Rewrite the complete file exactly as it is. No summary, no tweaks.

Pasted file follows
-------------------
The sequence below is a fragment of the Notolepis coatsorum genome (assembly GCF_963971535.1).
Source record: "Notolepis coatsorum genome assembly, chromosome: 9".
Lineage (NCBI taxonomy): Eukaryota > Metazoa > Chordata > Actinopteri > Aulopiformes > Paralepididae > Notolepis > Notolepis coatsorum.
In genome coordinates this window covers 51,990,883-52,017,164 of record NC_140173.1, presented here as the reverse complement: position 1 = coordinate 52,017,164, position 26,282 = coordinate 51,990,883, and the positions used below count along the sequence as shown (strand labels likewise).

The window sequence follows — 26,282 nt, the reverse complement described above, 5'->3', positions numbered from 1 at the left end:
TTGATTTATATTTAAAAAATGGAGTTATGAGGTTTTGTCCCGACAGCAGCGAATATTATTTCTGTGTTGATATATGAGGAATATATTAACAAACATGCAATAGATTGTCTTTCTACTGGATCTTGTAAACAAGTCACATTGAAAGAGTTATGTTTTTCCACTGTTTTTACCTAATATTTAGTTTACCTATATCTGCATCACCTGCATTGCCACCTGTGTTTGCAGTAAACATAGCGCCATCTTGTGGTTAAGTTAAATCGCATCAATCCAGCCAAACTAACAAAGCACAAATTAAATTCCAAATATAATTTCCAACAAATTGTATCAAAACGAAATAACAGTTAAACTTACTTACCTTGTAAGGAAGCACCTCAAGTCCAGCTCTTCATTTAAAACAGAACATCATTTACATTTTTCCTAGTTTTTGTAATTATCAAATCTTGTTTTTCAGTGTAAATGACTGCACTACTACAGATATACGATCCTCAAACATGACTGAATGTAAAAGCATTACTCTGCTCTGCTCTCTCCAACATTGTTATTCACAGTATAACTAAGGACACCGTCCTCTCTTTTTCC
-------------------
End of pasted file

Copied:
The sequence below is a fragment of the Notolepis coatsorum genome (assembly GCF_963971535.1).
Source record: "Notolepis coatsorum genome assembly, chromosome: 9".
Lineage (NCBI taxonomy): Eukaryota > Metazoa > Chordata > Actinopteri > Aulopiformes > Paralepididae > Notolepis > Notolepis coatsorum.
In genome coordinates this window covers 51,990,883-52,017,164 of record NC_140173.1, presented here as the reverse complement: position 1 = coordinate 52,017,164, position 26,282 = coordinate 51,990,883, and the positions used below count along the sequence as shown (strand labels likewise).

The window sequence follows — 26,282 nt, the reverse complement described above, 5'->3', positions numbered from 1 at the left end:
TTGATTTATATTTAAAAAATGGAGTTATGAGGTTTTGTCCCGACAGCAGCGAATATTATTTCTGTGTTGATATATGAGGAATATATTAACAAACATGCAATAGATTGTCTTTCTACTGGATCTTGTAAACAAGTCACATTGAAAGAGTTATGTTTTTCCACTGTTTTTACCTAATATTTAGTTTACCTATATCTGCATCACCTGCATTGCCACCTGTGTTTGCAGTAAACATAGCGCCATCTTGTGGTTAAGTTAAATCGCATCAATCCAGCCAAACTAACAAAGCACAAATTAAATTCCAAATATAATTTCCAACAAATTGTATCAAAACGAAATAACAGTTAAACTTACTTACCTTGTAAGGAAGCACCTCAAGTCCAGCTCTTCATTTAAAACAGAACATCATTTACATTTTTCCTAGTTTTTGTAATTATCAAATCTTGTTTTTCAGTGTAAATGACTGCACTACTACAGATATACGATCCTCAAACATGACTGAATGTAAAAGCATTACTCTGCTCTGCTCTCTCCAACATTGTTATTCACAGTATAACTAAGGACACCGTCCTCTCTTTTTCC